The Lives we Live

Entry for the Young Movellist of the Year competition.
Who are we? What comes after us, the human race? And how do you put a value on a single, human life?
And so begin the wonderings of childish, fourteen-year-old Cassie Clarke, who, when she learns that her best friend Mika is dying, attempts to help him achieve 'eternal happiness.'
In pursuit of happiness, she discovers things that shouldn't be possible, the identity of her father, how to let go, and that joy isn't obtained through bucket lists and grand plans.
In fact, happiness is found in the simpler, more unexpected places in life.

[Does contain some adult language.]


3. 58 Days - Waking Up

I blink, once, twice, before letting my eyes adjust to the darkness. Groaning, I check that nothing is broken, and sit up. Immediately, pain shoots up my arms, and my head feels dizzy. The smell of blood is overpowering and I lie down again. Minutes later, I sit up, again, and feel my face and head. My lip is split, and a thin layer of dried blood coats my chin. My right eye feels slightly swollen, and I find a large, throbbing bump on the side of my head. It hurts to touch, and just trying to manoeuvre my body causes me to choke back tears.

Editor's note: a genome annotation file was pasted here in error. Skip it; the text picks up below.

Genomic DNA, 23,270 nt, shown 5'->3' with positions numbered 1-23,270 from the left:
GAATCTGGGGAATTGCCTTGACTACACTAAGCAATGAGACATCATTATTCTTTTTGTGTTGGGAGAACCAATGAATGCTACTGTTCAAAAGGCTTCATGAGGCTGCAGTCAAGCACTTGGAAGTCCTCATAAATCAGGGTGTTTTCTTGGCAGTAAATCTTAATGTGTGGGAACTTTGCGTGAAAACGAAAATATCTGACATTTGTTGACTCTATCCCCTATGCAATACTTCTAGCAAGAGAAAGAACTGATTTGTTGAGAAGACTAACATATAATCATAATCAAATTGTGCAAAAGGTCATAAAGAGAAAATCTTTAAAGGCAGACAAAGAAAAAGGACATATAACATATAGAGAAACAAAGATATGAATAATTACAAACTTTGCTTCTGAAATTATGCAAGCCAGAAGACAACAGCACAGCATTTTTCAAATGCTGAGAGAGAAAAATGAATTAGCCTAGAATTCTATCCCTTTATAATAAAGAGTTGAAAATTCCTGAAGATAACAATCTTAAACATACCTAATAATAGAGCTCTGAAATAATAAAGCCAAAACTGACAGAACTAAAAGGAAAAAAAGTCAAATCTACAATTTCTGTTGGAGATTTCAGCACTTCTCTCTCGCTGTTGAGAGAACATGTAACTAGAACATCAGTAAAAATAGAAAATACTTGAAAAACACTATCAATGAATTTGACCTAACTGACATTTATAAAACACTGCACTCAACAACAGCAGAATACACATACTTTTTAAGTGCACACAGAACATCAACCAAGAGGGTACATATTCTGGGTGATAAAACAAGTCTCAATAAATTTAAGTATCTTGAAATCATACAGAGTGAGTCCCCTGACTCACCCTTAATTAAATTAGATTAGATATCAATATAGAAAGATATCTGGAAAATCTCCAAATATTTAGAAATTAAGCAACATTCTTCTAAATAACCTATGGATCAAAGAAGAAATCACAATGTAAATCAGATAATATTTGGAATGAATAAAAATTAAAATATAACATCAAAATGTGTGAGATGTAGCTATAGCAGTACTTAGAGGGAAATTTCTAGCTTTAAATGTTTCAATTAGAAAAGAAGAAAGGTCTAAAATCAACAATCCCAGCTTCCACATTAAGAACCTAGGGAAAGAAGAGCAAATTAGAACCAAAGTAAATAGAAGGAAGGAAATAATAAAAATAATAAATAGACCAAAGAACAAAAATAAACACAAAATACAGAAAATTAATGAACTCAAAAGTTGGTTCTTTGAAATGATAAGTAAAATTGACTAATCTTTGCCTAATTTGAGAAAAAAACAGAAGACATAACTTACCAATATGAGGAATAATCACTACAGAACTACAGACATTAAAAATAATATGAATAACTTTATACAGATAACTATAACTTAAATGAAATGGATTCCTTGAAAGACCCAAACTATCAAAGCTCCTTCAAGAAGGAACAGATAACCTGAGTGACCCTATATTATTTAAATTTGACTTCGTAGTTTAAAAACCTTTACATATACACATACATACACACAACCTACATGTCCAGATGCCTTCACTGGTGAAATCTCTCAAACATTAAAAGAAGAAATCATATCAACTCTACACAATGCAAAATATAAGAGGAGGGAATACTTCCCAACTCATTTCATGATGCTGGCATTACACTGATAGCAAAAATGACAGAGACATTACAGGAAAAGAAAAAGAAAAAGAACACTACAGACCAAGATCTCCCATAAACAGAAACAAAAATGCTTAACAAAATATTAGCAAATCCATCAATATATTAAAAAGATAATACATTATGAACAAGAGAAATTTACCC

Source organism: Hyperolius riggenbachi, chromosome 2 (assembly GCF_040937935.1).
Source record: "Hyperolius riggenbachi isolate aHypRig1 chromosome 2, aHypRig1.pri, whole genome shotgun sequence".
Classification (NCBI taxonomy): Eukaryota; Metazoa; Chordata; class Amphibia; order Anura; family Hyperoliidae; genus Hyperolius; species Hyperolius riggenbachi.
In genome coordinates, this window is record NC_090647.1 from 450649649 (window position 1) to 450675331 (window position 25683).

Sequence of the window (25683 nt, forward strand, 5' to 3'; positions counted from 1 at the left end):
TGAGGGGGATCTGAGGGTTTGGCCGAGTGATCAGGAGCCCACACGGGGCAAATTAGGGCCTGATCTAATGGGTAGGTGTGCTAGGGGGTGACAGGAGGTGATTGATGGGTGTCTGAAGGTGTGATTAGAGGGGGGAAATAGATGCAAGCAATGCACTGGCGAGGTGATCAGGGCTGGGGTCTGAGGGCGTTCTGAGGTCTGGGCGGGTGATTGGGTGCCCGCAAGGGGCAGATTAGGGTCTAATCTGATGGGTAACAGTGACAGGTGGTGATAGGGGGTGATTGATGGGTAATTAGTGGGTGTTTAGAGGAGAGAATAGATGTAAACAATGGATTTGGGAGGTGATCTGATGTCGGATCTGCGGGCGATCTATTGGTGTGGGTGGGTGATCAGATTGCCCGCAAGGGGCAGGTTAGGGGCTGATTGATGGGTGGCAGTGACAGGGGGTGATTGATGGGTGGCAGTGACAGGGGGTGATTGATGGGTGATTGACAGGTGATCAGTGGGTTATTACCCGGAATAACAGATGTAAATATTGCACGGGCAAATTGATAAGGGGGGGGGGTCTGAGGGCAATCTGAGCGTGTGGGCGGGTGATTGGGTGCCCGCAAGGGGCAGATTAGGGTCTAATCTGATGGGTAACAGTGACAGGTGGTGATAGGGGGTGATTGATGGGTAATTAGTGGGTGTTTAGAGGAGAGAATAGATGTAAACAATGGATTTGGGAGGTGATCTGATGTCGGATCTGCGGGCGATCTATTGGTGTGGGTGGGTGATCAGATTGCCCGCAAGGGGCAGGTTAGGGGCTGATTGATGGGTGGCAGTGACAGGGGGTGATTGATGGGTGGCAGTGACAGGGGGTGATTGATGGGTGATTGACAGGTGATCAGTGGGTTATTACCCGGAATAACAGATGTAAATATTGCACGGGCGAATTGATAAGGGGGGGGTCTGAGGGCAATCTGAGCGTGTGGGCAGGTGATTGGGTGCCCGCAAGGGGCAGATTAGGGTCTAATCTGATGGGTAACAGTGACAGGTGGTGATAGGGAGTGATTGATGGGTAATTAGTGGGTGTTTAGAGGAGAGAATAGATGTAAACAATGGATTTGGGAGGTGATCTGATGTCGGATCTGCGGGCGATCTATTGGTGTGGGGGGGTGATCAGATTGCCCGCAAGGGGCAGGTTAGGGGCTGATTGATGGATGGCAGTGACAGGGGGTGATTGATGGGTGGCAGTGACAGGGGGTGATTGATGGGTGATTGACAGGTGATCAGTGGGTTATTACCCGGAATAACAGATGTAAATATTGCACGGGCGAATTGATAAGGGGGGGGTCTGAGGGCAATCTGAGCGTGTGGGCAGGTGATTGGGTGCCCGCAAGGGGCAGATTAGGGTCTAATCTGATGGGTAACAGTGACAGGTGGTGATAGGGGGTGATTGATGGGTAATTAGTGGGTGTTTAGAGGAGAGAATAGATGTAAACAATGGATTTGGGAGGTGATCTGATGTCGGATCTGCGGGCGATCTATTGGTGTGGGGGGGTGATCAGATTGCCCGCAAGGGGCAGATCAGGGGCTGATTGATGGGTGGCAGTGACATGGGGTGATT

I bite my lip, briefly forgetting my injury. Recoiling, I gain the attention of someone I hadn’t noticed before.


“So, you’re up then, lazy bitch.”


I turn my head to a girl leaning on the doorframe.


“Where am I, Courtney?”


She smiles at me slowly.


“This is the caretaker’s cupboard.”


“Okay, how long have I been out?”


She rolls her eyes. “Don’t be so dramatic, only like, fifteen minutes. You’ll be fine. We hit you a little too hard, but you’ll be fine by morning. That reminds me, I hope you like sleeping rough, because I’m going to lock you in here overnight.”


What. The. Hell. My mouth hangs open. I mean, what the hell? Why? Why would you even do this?




She smiles at me, before getting out some keys from inside her idiotic ‘OBEY’ jumper.


“Like I said, hope you enjoy sleeping rough.”


“Courtney, why are you even doing this?”


She stares at me for a moment.